• It is important to note that the minor benefit exemption is unlikely to apply where the internet costs are being paid or reimbursed on a regular basis.
  • Portable Electronic Devices
  • Eligible work-related items (including portable devices such as a mobile phone or laptop) are exempt from FBT under Section 58X FBTAA86.
  • TIP: From 1 April 2021, small and medium-sized business employers with an aggregated turnover of less than $50 million can gain access to certain Small Business Entity (SBE) FBT concessions and exemptions, including being eligible to provide multiple portable electronic devices to employees in a singular FBT year.

Car Parking

  • An employer that simply pays for or reimburses an employee for the costs incurred in relation to car parking when travelling to the office does not amount to a car parking fringe benefit, but rather an expense payment fringe benefit.
  • The minor benefit exemption may apply if the benefit has been provided on an ad-hoc basis (but not if the employee is reimbursed every time they come into the office).

The onus to retain accurate and appropriate documentation lies with the employer. Such documentation will be requested by the ATO in the event of an FBT audit.

Key areas for employers to be aware of:

Evidence, such as invoices and / or receipts, in relation to the provision of expense payment, property or residual fringe benefits should be retained for a minimum of five years.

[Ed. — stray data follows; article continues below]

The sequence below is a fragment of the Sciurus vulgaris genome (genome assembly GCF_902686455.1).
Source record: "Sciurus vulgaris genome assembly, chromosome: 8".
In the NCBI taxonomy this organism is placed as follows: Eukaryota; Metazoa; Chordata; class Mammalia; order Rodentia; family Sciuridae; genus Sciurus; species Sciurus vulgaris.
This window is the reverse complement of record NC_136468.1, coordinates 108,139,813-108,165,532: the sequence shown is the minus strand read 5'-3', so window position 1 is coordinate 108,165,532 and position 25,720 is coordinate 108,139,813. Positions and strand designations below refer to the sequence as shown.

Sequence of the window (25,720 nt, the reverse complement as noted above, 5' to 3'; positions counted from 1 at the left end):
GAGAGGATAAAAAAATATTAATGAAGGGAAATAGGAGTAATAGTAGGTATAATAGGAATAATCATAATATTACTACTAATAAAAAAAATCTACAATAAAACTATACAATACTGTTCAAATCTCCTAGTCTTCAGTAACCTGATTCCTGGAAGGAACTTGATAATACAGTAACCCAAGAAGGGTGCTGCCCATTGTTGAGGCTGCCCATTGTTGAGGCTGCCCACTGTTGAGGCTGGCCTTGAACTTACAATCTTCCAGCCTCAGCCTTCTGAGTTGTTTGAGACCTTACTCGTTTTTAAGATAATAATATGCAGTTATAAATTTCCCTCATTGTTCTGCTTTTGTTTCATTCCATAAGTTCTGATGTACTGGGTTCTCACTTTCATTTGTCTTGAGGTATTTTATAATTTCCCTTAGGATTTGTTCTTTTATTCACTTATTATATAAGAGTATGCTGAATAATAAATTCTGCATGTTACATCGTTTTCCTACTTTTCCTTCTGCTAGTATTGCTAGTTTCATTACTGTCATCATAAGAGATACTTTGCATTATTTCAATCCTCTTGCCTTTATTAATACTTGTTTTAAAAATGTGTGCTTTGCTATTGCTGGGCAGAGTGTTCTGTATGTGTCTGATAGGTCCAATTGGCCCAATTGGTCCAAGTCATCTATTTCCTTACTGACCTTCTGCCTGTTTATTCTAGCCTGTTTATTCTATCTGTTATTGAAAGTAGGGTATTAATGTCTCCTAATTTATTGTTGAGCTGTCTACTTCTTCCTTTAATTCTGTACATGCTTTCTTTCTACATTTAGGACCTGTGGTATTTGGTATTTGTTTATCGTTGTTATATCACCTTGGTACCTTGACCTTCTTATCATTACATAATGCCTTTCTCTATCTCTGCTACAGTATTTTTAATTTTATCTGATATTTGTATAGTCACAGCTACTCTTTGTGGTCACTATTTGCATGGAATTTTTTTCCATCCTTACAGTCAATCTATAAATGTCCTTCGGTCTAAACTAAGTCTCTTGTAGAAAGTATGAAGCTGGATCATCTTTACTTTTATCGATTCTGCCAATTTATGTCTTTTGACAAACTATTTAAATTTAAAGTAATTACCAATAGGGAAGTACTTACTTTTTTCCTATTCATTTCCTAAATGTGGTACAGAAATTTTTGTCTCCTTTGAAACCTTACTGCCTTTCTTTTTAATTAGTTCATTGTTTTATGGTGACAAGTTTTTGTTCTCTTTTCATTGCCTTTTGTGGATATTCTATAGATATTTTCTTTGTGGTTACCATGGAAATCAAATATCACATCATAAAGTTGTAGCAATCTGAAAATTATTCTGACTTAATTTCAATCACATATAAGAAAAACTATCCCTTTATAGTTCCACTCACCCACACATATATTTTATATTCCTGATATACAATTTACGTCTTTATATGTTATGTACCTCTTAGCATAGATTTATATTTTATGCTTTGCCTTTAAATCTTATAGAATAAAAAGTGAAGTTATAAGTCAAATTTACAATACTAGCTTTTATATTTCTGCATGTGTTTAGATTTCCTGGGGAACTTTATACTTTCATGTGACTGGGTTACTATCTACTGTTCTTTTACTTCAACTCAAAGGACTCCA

Many benefits that adopt concessional valuation methods or that are able to have their taxable value reduced require a signed employee declaration to be kept on file. Generally, declarations should be provided to employers by 21 May of each FBT year. Approved ATO declarations can be found at the following link:

Car logbooks

A logbook can be used by employers to substantiate an employee’s business use percentage of a car when adopting the Operating Cost Method to value the car fringe benefit. While a logbook is required at least once every five years, an employer cannot automatically apply the logbook percentage in a non-logbook year without considering and applying any variations in the pattern of use of the car.